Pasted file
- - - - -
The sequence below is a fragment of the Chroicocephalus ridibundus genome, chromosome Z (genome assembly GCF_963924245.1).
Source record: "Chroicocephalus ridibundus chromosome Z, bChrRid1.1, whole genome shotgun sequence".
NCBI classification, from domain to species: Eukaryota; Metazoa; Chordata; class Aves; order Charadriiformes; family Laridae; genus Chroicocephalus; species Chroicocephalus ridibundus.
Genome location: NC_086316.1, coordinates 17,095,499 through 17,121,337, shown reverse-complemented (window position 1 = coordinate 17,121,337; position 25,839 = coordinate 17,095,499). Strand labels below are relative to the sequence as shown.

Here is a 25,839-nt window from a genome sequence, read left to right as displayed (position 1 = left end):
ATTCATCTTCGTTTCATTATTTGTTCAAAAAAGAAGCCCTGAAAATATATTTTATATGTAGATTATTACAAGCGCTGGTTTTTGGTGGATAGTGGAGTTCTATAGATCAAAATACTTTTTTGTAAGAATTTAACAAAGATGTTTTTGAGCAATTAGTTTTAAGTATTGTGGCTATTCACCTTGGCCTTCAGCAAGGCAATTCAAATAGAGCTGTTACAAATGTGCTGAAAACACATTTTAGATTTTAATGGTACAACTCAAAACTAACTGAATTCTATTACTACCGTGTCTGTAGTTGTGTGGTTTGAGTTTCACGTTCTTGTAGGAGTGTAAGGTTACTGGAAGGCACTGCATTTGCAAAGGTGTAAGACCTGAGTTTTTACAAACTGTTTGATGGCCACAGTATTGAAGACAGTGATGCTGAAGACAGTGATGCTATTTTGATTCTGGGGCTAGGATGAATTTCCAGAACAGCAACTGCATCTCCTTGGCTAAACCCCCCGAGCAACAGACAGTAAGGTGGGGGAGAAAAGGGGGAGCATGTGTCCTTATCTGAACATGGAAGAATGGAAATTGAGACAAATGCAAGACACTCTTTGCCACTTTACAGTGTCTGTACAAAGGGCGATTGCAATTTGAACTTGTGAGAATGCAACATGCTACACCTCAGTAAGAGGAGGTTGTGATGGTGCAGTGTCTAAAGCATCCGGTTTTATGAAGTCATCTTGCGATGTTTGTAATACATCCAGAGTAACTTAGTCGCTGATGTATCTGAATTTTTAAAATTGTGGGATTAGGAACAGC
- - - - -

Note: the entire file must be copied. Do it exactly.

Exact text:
The sequence below is a fragment of the Chroicocephalus ridibundus genome, chromosome Z (genome assembly GCF_963924245.1).
Source record: "Chroicocephalus ridibundus chromosome Z, bChrRid1.1, whole genome shotgun sequence".
NCBI classification, from domain to species: Eukaryota; Metazoa; Chordata; class Aves; order Charadriiformes; family Laridae; genus Chroicocephalus; species Chroicocephalus ridibundus.
Genome location: NC_086316.1, coordinates 17,095,499 through 17,121,337, shown reverse-complemented (window position 1 = coordinate 17,121,337; position 25,839 = coordinate 17,095,499). Strand labels below are relative to the sequence as shown.

Here is a 25,839-nt window from a genome sequence, read left to right as displayed (position 1 = left end):
ATTCATCTTCGTTTCATTATTTGTTCAAAAAAGAAGCCCTGAAAATATATTTTATATGTAGATTATTACAAGCGCTGGTTTTTGGTGGATAGTGGAGTTCTATAGATCAAAATACTTTTTTGTAAGAATTTAACAAAGATGTTTTTGAGCAATTAGTTTTAAGTATTGTGGCTATTCACCTTGGCCTTCAGCAAGGCAATTCAAATAGAGCTGTTACAAATGTGCTGAAAACACATTTTAGATTTTAATGGTACAACTCAAAACTAACTGAATTCTATTACTACCGTGTCTGTAGTTGTGTGGTTTGAGTTTCACGTTCTTGTAGGAGTGTAAGGTTACTGGAAGGCACTGCATTTGCAAAGGTGTAAGACCTGAGTTTTTACAAACTGTTTGATGGCCACAGTATTGAAGACAGTGATGCTGAAGACAGTGATGCTATTTTGATTCTGGGGCTAGGATGAATTTCCAGAACAGCAACTGCATCTCCTTGGCTAAACCCCCCGAGCAACAGACAGTAAGGTGGGGGAGAAAAGGGGGAGCATGTGTCCTTATCTGAACATGGAAGAATGGAAATTGAGACAAATGCAAGACACTCTTTGCCACTTTACAGTGTCTGTACAAAGGGCGATTGCAATTTGAACTTGTGAGAATGCAACATGCTACACCTCAGTAAGAGGAGGTTGTGATGGTGCAGTGTCTAAAGCATCCGGTTTTATGAAGTCATCTTGCGATGTTTGTAATACATCCAGAGTAACTTAGTCGCTGATGTATCTGAATTTTTAAAATTGTGGGATTAGGAACAGC